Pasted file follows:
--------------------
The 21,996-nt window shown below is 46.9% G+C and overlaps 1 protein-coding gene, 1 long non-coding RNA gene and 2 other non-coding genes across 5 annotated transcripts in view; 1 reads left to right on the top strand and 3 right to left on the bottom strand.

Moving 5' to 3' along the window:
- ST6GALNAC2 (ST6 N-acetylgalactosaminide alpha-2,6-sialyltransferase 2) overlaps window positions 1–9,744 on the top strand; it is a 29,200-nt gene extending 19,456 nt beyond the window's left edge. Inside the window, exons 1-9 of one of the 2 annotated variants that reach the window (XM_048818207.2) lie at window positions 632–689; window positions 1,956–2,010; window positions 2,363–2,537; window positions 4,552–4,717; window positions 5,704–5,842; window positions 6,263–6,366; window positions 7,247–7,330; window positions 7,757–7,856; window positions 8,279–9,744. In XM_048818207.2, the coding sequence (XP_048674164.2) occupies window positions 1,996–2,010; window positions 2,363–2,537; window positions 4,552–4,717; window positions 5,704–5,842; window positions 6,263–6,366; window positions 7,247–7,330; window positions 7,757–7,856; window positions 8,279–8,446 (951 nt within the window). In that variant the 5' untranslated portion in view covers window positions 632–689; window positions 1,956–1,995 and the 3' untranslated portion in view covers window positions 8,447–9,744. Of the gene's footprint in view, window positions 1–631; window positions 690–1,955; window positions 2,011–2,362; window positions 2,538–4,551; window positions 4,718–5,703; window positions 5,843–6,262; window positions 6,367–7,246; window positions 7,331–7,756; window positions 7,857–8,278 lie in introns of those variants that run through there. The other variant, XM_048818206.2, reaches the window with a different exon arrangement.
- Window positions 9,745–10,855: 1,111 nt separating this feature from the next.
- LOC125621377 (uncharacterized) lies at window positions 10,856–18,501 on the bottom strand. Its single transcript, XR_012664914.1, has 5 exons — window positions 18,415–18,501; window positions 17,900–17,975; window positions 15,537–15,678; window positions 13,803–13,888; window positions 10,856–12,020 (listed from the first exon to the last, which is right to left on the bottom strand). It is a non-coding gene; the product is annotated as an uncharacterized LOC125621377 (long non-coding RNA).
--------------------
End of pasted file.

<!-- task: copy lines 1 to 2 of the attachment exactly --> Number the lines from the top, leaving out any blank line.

The 21,996-nt window shown below is 46.9% G+C and overlaps 1 protein-coding gene, 1 long non-coding RNA gene and 2 other non-coding genes across 5 annotated transcripts in view; 1 reads left to right on the top strand and 3 right to left on the bottom strand.

Moving 5' to 3' along the window: